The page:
Why the United States Should not Negotiate with Terrorists

Terrorism is one of the major threats to peace in the modern world. There are frequent terrorist attacks that are perpetuated in different parts of the world and they cause huge destruction of property and loss of lives. Terrorists are driven by a certain ideology and they believe in use of fear to perpetuate their cause. Moreover, there are diverse opinions on whether the US government should negotiate with terrorists, and especially those with religious objectives (Burleigh, 2016). Those in support of negotiation argue that it will be an effective strategy to resolve differences between the government and terrorist groups, in peace and without loss of lives or damage to property. However, those opposed to negotiations argue that it would increase legitimacy to terrorist groups and encourage them to launch further attacks. This paper holds the view that the US government should not negotiate with terrorists, irrespective of their ideology, since it would legitimize their cause, undermine the rule of law, and give power and influence to terrorist organizations over the US government.

Reasons Why the U.S. Government Should Not Negotiate with Terrorists

The first reason why the United States should not negotiate with terrorists, regardless of their objectives, is that it would encourage them to perpetuate terrorism to achieve their goals (Kurylo, 2016).  When the government negotiates with a terrorist organization, it legitimizes the terrorists’ cause and empowers them to continue performing terrorist actions. In a negotiation process, both parties cede ground to attain a mutually-acceptable solution. This means that if the US government negotiates with terrorists, then it will agree to satisfy some of the conditions or demands that have been placed by the terrorists. If this happens, then the terrorists can use the power and influence they have over the government to validate their ideology and mobilize followers and sympathizers to embrace their message and activities. However, if the US government declines to negotiate with terrorists, it will send a clear message that terrorism is not acceptable and it cannot be used to achieve the goals of the terrorists (Tyner, 2018). Moreover, the terrorists cannot seek support from sympathizers since they will have failed to achieve their goals and demands. The US government should therefore not negotiate with terrorists in order to discourage and defeat the terrorist ideology, ideals and activities.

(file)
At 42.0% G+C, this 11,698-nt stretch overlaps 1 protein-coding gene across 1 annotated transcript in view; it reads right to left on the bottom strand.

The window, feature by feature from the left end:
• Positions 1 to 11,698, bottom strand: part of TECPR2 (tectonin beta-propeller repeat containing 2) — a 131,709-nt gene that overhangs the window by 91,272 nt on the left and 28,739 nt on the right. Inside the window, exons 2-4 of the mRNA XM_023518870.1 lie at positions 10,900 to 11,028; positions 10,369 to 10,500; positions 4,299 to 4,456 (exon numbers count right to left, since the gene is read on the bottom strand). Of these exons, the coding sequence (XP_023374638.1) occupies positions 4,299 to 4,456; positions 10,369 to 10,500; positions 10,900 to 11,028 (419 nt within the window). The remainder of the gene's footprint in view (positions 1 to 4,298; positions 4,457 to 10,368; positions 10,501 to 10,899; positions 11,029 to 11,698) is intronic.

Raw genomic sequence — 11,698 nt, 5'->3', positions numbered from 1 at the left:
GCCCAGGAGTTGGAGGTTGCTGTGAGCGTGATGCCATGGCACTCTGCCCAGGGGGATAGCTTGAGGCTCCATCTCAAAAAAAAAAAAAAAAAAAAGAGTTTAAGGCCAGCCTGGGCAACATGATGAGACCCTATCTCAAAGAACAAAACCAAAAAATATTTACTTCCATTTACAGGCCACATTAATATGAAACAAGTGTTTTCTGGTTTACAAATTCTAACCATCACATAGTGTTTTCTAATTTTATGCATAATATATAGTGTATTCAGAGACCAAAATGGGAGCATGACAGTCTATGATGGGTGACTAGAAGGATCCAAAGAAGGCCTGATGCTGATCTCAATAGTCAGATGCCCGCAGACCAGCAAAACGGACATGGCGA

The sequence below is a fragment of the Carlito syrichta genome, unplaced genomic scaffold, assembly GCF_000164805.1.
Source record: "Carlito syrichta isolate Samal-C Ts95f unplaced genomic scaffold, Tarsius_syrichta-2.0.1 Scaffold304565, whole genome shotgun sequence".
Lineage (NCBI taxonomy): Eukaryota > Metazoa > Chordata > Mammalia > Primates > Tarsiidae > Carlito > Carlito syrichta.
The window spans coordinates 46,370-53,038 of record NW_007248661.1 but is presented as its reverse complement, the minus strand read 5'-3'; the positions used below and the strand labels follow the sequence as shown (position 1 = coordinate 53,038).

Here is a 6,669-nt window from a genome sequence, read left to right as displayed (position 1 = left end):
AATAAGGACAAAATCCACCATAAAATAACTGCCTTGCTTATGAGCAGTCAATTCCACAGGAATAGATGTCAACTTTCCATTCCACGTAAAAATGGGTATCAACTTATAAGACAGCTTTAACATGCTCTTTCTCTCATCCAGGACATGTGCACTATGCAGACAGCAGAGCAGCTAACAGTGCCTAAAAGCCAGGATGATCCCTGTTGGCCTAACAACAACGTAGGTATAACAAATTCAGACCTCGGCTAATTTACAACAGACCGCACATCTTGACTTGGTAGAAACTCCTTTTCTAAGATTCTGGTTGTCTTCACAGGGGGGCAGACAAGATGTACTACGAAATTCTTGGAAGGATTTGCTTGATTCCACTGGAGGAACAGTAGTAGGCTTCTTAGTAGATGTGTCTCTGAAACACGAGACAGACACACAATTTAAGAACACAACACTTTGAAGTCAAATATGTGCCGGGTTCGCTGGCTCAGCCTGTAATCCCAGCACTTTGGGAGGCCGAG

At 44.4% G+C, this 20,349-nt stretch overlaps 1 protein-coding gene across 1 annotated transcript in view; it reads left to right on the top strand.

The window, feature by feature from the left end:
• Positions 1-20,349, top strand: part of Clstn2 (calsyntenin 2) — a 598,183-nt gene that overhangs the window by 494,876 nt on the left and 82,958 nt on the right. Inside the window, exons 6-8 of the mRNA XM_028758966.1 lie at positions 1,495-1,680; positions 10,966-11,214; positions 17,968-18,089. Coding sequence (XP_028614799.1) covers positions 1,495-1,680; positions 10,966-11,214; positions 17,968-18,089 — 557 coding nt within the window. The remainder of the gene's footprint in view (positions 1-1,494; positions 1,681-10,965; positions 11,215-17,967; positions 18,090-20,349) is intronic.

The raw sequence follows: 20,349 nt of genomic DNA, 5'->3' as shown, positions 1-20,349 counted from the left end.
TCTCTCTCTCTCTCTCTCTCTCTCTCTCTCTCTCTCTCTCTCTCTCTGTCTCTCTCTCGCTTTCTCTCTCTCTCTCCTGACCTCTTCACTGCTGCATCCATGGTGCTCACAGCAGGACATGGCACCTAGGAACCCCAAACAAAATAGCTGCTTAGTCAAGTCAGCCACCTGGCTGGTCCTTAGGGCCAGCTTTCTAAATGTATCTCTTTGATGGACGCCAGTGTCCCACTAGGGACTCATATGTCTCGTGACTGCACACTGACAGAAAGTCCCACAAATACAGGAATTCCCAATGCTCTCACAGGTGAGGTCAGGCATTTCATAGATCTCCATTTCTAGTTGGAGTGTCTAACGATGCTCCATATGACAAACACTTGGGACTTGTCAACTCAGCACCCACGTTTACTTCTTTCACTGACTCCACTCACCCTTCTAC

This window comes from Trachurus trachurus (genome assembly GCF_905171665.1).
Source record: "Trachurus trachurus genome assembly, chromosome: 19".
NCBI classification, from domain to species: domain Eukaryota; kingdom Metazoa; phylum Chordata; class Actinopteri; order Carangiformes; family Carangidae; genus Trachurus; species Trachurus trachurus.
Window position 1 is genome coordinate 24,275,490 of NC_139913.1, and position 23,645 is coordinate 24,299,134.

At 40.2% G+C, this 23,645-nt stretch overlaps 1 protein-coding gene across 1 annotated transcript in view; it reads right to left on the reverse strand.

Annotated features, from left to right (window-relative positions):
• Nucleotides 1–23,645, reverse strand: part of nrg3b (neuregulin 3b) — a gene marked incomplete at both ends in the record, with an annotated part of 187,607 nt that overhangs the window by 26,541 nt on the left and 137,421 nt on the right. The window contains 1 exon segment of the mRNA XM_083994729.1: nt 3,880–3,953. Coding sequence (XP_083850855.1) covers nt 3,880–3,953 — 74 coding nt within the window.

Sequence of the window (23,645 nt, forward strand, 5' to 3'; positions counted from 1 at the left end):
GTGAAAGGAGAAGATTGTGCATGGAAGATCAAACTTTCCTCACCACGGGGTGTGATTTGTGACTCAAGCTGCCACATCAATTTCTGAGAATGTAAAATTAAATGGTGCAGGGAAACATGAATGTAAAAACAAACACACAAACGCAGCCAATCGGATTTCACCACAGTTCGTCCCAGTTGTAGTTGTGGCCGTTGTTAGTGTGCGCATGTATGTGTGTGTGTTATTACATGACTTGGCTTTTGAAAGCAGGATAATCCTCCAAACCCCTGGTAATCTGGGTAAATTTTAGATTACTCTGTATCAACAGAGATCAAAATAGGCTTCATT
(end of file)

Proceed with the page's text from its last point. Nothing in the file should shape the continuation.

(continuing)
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The second reason why the US government should not negotiate with terrorists, irrespective of their cause, is that it undermines the rule of law. The US is founded on democratic ideals that include the rule of law. Adherence to the law ensures that there is order in society, and people coexist in peace and harmony. Terrorists are criminals who perform actions that subvert the law. They main and kill innocent civilians in their quest to pursue their ideologies. Terrorist activities are criminalized under law and if the US government negotiates with terrorists, it will be in essence negotiating with criminals (Miller, 2013). Democratic governments do not negotiate with criminals as they are mandated to enforce the law regardless of the social, political, and economic status of a criminal convicted of an offence. If the US government negotiates with terrorists, it will be subverting the law and it will create a negative precedence under law where the government can negotiate with criminals at will (Tyner, 2018). This will result in disharmony and chaos in the American society. For this reason, the government should not negotiate with terrorists.